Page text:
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RDBMS are traditionally better for vertical scaling since it's harder to do horizontal scaling. As a result NoSql databases are cheaper since they can more easily scale horizontally.

However in recent times RDBMS are horizontally scalable - although they might be harder to do.

So here is my question(s)

I assume it is still cheaper to horizontally scale an relational db than it is to scale it vertically, but still not as efficient as scaling for NoSQL. True or False?

Secondly, are there some ratios that explains the Vertical/Horizontal scaling costs for relational systems and NoSql systems. (I can imagine these change depending on availability - but I only want to know rough estimates as I am not making a business decision - I am just learning about it)

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Cost of horizontal scalability is mostly a function of hardware provisioning and server hosting, and much removed from the software used for a database system, in my opinion. Yes, NoSQL databases are meant to be able to horizontally scale more easily but that doesn't necessarily mean more cheaply.

In fact, I believe in a lot of cases there's an inverse relationship between cost and ease of implementation. For example, there's so many database systems in existence currently, I don't doubt for every easy to implement horizontally scaling modern NoSQL database system, there's a cheaper horizontally scaling relational database system - at the tradeoff that it's likely a harder to achieve goal in such system (less well implemented, tested, and less commonplace, etc).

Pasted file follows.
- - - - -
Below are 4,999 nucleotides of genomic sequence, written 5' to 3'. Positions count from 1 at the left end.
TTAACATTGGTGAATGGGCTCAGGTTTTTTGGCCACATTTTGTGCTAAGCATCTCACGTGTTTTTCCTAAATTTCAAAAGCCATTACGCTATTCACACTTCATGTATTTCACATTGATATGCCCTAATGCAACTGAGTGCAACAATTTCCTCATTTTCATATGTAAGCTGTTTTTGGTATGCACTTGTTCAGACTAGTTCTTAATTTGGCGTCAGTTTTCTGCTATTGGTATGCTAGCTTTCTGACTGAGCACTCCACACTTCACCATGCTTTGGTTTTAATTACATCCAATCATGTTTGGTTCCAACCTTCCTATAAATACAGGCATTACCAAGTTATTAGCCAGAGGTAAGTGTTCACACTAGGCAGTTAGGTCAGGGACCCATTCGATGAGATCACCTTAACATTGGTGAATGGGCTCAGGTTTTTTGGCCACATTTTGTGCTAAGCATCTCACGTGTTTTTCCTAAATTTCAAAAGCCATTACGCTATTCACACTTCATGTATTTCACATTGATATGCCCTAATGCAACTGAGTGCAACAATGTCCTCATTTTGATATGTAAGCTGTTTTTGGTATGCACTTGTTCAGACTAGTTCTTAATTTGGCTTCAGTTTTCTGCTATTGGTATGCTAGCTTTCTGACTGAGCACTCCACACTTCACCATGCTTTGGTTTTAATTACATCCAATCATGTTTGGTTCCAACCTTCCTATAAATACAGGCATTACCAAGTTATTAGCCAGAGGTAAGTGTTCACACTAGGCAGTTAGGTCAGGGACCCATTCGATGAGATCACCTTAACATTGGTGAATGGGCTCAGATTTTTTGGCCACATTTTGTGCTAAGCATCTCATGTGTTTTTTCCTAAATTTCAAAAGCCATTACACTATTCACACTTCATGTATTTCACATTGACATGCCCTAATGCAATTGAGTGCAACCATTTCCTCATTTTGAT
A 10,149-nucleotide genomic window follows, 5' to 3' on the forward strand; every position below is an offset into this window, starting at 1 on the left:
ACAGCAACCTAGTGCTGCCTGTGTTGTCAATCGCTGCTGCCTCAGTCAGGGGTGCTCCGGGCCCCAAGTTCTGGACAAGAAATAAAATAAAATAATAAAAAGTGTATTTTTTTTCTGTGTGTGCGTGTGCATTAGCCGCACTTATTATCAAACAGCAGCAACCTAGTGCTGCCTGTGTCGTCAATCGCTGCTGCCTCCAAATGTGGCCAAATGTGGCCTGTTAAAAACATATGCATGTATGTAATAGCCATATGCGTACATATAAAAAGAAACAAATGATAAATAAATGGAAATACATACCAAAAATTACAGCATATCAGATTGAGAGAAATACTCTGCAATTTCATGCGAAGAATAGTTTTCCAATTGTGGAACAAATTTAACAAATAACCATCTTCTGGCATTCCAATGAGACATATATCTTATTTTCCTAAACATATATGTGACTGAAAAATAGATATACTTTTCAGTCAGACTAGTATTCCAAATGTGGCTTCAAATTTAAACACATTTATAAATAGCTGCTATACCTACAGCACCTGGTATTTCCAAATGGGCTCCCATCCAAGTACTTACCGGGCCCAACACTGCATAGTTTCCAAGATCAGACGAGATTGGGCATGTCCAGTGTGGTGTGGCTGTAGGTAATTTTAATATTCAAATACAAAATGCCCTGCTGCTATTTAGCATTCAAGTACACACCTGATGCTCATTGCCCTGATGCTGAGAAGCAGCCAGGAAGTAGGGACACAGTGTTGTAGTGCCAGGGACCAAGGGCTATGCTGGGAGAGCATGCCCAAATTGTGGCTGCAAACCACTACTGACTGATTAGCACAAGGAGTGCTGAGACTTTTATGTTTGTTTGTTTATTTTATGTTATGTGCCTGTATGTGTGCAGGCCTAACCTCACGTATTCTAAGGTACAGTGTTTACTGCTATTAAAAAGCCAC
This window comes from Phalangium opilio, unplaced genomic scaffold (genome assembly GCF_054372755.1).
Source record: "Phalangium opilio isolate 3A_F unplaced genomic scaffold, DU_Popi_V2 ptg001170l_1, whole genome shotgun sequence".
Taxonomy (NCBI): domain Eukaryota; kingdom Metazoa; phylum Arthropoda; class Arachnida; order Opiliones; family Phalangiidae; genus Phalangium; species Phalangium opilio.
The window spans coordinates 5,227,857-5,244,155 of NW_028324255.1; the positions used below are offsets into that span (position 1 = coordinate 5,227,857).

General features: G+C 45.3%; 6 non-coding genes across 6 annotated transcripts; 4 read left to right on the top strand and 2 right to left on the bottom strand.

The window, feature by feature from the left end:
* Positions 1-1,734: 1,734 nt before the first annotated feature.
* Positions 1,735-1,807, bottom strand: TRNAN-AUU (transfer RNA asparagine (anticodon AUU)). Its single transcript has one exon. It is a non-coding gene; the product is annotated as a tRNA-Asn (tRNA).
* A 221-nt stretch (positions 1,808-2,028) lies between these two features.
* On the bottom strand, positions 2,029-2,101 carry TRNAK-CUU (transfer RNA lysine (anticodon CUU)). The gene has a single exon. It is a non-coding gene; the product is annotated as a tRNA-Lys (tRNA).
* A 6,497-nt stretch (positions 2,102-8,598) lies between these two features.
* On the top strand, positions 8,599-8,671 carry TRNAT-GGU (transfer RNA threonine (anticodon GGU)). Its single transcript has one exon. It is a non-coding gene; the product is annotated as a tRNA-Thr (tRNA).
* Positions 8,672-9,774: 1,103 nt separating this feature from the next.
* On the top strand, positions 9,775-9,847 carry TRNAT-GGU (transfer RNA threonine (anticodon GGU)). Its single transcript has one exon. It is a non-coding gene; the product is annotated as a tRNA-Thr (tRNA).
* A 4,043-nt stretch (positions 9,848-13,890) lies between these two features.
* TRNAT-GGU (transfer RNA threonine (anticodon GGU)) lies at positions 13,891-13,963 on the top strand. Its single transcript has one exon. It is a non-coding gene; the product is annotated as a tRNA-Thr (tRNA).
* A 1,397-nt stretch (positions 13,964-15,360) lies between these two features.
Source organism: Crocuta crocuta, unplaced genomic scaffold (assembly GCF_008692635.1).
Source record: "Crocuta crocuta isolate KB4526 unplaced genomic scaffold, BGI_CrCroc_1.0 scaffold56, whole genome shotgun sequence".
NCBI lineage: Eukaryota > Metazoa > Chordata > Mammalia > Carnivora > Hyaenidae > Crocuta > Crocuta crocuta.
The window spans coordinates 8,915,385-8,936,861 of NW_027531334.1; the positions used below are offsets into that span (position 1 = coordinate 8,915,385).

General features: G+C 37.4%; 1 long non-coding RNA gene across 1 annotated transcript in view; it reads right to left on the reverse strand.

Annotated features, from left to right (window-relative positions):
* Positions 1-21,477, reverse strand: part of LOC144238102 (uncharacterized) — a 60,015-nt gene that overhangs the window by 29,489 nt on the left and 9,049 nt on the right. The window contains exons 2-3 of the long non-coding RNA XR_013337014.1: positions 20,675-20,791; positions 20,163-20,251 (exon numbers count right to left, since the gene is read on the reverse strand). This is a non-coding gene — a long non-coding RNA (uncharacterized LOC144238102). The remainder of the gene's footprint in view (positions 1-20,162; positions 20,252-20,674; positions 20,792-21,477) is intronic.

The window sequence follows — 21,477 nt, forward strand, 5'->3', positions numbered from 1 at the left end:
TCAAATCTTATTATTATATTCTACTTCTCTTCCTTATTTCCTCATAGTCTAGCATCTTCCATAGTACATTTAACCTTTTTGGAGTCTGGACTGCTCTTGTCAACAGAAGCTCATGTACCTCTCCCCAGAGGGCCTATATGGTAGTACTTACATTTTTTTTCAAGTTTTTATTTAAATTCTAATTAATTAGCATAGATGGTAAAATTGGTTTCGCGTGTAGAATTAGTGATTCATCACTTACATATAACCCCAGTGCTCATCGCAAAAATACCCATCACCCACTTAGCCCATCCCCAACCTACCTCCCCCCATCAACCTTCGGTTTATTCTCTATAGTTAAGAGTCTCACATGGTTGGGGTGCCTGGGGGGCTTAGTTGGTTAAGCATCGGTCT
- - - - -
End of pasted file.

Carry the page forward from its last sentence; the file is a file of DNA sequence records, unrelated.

"I assume it is still cheaper to horizontally scale an relational db than it is to scale it vertically" - I don't believe this to generally be true either (in the context of a relational database). Horizontal scaling typically involves multiple servers, which means more hardware provisioning (Disk, Memory, and CPU all at once) than vertically scaling a single server, since usually further provisioning is needed as a result of not all resources being exhausted at one time, rather a particular resource topping out instead.

"Secondly, are there some ratios that explains the Vertical/Horizontal scaling costs for relational systems and NoSql systems." - Unfortunately I don't think you'll be able to find an answer to that, being that's just too broad of a question with too many variables, such as the many choices of how to provision a server, the OS used, if it's cloud (with the many options available), off-site, or locally hosted and maintained, etc.

To come to a practical answer here, you'd have to analyze the cost efficiency vs ease of implementation of two particular database systems, in practice. So, you're better off deciding on an actual relational database system and a NoSQL database system that you'd be interested in using. Then decide on the hardware you would need to provision behind both systems for the same workload and example data, and server hosting option you'd want to use in both cases. Once you've gotten that far in practice, you can start effectively comparing the cost differences.

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At any point in time the server hardware with the best price/performance will have a certain number of compute cores and a certain amount of memory.

Horizontal scaling is only less expensive than vertical scaling for workloads that require more resources than can be provided by that server.

Currently that's something like 48 compute cores and 500GB of RAM, which can handle database workloads of several terabytes and several thousand requests per second.

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